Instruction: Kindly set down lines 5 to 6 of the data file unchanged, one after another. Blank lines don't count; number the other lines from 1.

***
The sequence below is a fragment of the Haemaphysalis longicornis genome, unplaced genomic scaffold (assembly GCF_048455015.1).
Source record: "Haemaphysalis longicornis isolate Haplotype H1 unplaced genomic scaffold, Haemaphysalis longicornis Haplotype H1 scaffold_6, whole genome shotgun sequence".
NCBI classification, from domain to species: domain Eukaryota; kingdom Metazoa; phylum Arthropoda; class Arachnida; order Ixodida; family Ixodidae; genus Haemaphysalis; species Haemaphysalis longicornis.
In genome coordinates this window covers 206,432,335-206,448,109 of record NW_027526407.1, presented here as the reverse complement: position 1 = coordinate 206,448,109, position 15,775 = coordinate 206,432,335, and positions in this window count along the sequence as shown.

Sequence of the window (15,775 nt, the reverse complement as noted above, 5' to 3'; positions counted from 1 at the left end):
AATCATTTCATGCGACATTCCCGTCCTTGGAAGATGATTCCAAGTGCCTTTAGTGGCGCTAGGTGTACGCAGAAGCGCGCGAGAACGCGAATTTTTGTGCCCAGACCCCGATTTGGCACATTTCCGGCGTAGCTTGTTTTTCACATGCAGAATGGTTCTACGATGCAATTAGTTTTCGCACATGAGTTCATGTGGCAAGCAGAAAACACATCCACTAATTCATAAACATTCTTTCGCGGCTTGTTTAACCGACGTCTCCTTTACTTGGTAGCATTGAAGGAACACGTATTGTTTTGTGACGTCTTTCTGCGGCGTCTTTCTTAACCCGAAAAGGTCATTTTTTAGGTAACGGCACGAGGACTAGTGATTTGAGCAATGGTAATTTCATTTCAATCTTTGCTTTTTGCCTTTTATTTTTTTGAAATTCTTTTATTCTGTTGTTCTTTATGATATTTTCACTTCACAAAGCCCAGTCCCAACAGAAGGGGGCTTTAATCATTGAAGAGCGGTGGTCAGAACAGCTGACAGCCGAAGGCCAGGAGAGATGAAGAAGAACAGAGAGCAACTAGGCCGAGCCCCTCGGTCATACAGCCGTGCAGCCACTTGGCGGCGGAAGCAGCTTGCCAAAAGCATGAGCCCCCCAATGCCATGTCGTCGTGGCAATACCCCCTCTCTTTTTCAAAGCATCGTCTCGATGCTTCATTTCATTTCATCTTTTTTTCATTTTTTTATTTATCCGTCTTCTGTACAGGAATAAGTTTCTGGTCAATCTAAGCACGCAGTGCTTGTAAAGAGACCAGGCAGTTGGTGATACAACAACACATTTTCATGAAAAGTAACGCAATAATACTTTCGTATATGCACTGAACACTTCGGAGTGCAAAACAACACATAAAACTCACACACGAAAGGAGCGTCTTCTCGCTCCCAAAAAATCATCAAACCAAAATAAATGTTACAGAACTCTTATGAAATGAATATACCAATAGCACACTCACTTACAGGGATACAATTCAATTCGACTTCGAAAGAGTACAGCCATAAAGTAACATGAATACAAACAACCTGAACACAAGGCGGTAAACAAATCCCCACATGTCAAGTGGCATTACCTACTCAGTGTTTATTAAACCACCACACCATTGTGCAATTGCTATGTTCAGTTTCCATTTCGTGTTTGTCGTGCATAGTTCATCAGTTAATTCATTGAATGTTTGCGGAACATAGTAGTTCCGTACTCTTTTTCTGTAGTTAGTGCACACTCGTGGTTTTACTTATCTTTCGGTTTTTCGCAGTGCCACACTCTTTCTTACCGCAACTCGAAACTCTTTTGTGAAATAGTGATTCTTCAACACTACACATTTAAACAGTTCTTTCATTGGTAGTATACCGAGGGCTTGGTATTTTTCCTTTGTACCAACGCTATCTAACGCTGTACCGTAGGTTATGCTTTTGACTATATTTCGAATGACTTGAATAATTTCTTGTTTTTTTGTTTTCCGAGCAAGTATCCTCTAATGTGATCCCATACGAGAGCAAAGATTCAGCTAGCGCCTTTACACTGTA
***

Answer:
Sequence of the window (15,775 nt, the reverse complement as noted above, 5' to 3'; positions counted from 1 at the left end):
AATCATTTCATGCGACATTCCCGTCCTTGGAAGATGATTCCAAGTGCCTTTAGTGGCGCTAGGTGTACGCAGAAGCGCGCGAGAACGCGAATTTTTGTGCCCAGACCCCGATTTGGCACATTTCCGGCGTAGCTTGTTTTTCACATGCAGAATGGTTCTACGATGCAATTAGTTTTCGCACATGAGTTCATGTGGCAAGCAGAAAACACATCCACTAATTCATAAACATTCTTTCGCGGCTTGTTTAACCGACGTCTCCTTTACTTGGTAGCATTGAAGGAACACGTATTGTTTTGTGACGTCTTTCTGCGGCGTCTTTCTTAACCCGAAAAGGTCATTTTTTAGGTAACGGCACGAGGACTAGTGATTTGAGCAATGGTAATTTCATTTCAATCTTTGCTTTTTGCCTTTTATTTTTTTGAAATTCTTTTATTCTGTTGTTCTTTATGATATTTTCACTTCACAAAGCCCAGTCCCAACAGAAGGGGGCTTTAATCATTGAAGAGCGGTGGTCAGAACAGCTGACAGCCGAAGGCCAGGAGAGATGAAGAAGAACAGAGAGCAACTAGGCCGAGCCCCTCGGTCATACAGCCGTGCAGCCACTTGGCGGCGGAAGCAGCTTGCCAAAAGCATGAGCCCCCCAATGCCATGTCGTCGTGGCAATACCCCCTCTCTTTTTCAAAGCATCGTCTCGATGCTTCATTTCATTTCATCTTTTTTTCATTTTTTTATTTATCCGTCTTCTGTACAGGAATAAGTTTCTGGTCAATCTAAGCACGCAGTGCTTGTAAAGAGACCAGGCAGTTGGTGATACAACAACACATTTTCATGAAAAGTAACGCAATAATACTTTCGTATATGCACTGAACACTTCGGAGTGCAAAACAACACATAAAACTCACACACGAAAGGAGCGTCTTCTCGCTCCCAAAAAATCATCAAACCAAAATAAATGTTACAGAACTCTTATGAAATGAATATACCAATAGCACACTCACTTACAGGGATACAATTCAATTCGACTTCGAAAGAGTACAGCCATAAAGTAACATGAATACAAACAACCTGAACACAAGGCGGTAAACAAATCCCCACATGTCAAGTGGCATTACCTACTCAGTGTTTATTAAACCACCACACCATTGTGCAATTGCTATGTTCAGTTTCCATTTCGTGTTTGTCGTGCATAGTTCATCAGTTAATTCATTGAATGTTTGCGGAACATAGTAGTTCCGTACTCTTTTTCTGTAGTTAGTGCACACTCGTGGTTTTACTTATCTTTCGGTTTTTCGCAGTGCCACACTCTTTCTTACCGCAACTCGAAACTCTTTTGTGAAATAGTGATTCTTCAACACTACACATTTAAACAGTTCTTTCATTGGTAGTATACCGAGGGCTTGGTATTTTTCCTTTGTACCAACGCTATCTAACGCTGTACCGTAGGTTATGCTTTTGACTATATTTCGAATGACTTGAATAATTTCTTGTTTTTTTGTTTTCCGAGCAAGTATCCTCTAATGTGATCCCATACGAGAGCAAAGATTCAGCTAGCGCCTTTACACTGTA